I’ve had a couple of people ask me why we are doing a Conferencing product under the Novell banner. Rather than try to answer such an open ended question, I turn it around and ask how they mean the question. The responses are both consistent and interesting.
First there is an initial belief that this marketplace is already saturated and that there really isn’t room for new players. So, who are the market players do you think, I ask. While I do hear Huddle, Elluminate, SharePoint (really?) amongst others, the 800lb gorilla answer is WebEx and the second biggest gorilla is Citrix. This is fascinating because they could not be more different.
When I query what people like about WebEx, sometimes they don’t even mean WebEx the product, they mean WebEx the concept, and often other products are called WebEx even when they aren’t. WebEx is noun as well as a proper name. What do they like? Efficient delivery to a very large audience of one way content with minimal setup hassles and no ugly client setup. What don’t they like? Client setup for viewers and the cost. So if you could do something different that was less expensive for this purpose, would you? The average response is maybe, but changing would be hard.
When I ask about Citrix, the answers are more diverse, given the prodigious family of GoTo Something offerings the company offers. Only GoToMeeting comes up in the context of a “WebEx”. The other offerings are much more used in the fashion of 1:1 even if they are capable of more. What do people like? Ease of setup, speed to operate and efficiency of operation. What don’t they like? The cost, and the confusion because of the number of seemingly similar offerings.
So then I ask, what do you need? The responses are telling. Cheap. Fast. No attendee client. Cheap. Launch it right now capability to a small to mid sized audience. Cheap. Audio. Video. Have I said cheap?
Now marketing professionals hate the word cheap because it has negative connotations, somewhat akin to the Canal Street Rolex. So let’s go with cost effective.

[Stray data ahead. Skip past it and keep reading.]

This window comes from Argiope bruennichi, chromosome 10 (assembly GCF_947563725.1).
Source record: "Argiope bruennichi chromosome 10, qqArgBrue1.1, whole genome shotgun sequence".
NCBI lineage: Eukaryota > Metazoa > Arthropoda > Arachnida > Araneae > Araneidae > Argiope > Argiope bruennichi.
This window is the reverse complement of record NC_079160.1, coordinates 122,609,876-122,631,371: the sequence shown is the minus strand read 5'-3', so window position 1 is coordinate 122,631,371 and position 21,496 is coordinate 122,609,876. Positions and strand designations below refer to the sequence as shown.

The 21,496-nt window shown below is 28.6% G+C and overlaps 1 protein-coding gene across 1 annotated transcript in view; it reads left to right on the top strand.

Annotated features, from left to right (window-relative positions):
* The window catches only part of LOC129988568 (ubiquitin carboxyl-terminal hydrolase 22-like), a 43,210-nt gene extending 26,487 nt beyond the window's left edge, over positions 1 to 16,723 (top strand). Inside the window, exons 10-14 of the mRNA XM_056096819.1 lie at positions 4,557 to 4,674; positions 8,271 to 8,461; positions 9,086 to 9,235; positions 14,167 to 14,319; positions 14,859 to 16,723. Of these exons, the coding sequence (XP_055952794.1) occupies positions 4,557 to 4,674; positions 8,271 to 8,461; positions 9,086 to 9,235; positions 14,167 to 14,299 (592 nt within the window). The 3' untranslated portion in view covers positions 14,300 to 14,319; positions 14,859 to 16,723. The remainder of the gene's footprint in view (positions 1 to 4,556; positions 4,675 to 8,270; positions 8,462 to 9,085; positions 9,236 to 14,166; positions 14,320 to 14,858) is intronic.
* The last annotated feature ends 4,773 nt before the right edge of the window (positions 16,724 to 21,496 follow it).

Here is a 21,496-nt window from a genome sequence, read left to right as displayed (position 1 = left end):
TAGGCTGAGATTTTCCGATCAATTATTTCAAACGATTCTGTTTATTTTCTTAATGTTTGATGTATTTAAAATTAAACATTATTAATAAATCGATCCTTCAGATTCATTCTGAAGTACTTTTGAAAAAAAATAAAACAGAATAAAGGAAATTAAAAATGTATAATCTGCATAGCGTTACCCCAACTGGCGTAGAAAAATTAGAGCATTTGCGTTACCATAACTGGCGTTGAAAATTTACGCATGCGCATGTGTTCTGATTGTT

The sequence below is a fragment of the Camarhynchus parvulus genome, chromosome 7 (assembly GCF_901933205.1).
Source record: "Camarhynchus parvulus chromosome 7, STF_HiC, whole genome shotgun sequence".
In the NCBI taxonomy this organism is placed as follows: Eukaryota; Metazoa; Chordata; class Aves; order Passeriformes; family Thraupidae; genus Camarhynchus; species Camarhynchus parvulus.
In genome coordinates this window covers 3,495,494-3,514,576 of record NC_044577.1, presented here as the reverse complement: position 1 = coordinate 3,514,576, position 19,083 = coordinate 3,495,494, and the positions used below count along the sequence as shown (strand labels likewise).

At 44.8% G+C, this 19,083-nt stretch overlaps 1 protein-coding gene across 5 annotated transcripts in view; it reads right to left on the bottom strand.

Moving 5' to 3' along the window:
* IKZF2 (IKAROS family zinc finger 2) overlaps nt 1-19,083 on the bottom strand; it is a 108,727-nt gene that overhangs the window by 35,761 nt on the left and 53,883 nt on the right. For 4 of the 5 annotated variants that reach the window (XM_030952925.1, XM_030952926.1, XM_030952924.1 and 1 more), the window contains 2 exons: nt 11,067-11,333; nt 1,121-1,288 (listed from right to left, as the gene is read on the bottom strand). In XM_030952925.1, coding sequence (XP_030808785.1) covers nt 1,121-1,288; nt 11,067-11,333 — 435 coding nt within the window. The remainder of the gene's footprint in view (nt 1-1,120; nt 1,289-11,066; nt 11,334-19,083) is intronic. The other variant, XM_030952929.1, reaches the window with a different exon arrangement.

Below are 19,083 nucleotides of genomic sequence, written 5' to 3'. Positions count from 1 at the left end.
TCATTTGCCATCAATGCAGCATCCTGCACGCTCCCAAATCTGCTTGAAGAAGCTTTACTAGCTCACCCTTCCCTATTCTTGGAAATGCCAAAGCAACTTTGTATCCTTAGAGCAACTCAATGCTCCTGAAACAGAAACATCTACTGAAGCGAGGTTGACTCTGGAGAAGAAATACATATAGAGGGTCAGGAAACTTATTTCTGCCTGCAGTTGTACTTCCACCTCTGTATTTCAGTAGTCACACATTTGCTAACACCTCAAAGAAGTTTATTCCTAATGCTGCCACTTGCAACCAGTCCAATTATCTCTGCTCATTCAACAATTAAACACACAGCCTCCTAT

We recently released Novell Conferencing. You may not have heard a lot about it, and if so, that’s a real shame because for what it does, it’s an incredible offering. What it does is enable customers to do really fast conferences with desktop sharing, presentation sharing, audio and video for substantially less than what the alternatives can do. Oh and whiteboarding, session recording and a bunch of other useful functions. If you are the presenter, there’s an agent you run to control what gets shared. If you are the viewer, you need an internet connection and a browser. When I said Internet connection I meant port 80, regular http, no odd pokeholes in the firewall and not some random high range port you’ll have to open and forget about leaving the doors open to all manner of rogues and malcontents.
If you’ve ever used the very good Elluminate or Huddle, you know that there is configuration required and that if you get it wrong, stuff doesn’t work. Novell Conferencing is so simple, you really have to work at it to break it. Now while I won’t underestimate the breakage capability of some folks who can disrupt the kitchen microwave, in general simple is effective.
So whether Novell employee, partner, customer or prospect, when next you think WebEx or whatever you call it, instead think Conferencing. If your use case is fast, effective, no config and oh yeah cost effective, this might be exactly what you are looking for. Look back in this post and what we see is that there is a real market demand for ad-hoc, right now, prep-light, easy to use, easy to view Conferencing that doesn’t cost an arm and a leg, or require the neverending subscription or charges of between .10 and .24 PER MINUTE PER ATTENDEE. How very fortunate that Novell Conferencing fills that requirement.
Until next time, peace.
PS: In my post about using ZENworks Application Virtualization to deploy Office 2010, I was chastised in another blogger’s work for “trying to sell Novell products.” Yes. I am. I think Novell is the Best Software Company in the World. Anyone who heard me on Tim’s Americas All Hands early this fiscal knows that I do say this. And yes, while I hope that readers find these posts informative and maybe even funny from time to time, my motive is to encourage people to become customers and buy our software. I’ll be so forward as to say it is my fervent wish that we generate tons of revenue and plenty of profit from each sale. Doing so means we get to keep building great products for customers and makes our company rewarding to shareholders and employees. Oh and any commercial enterprise software company that says they are not interested in profitability or revenue, is, what’s the word? Oh yeah lying. So yes you know who you are, I do want folks to buy our great products. Thanks for the coverage and the publicity.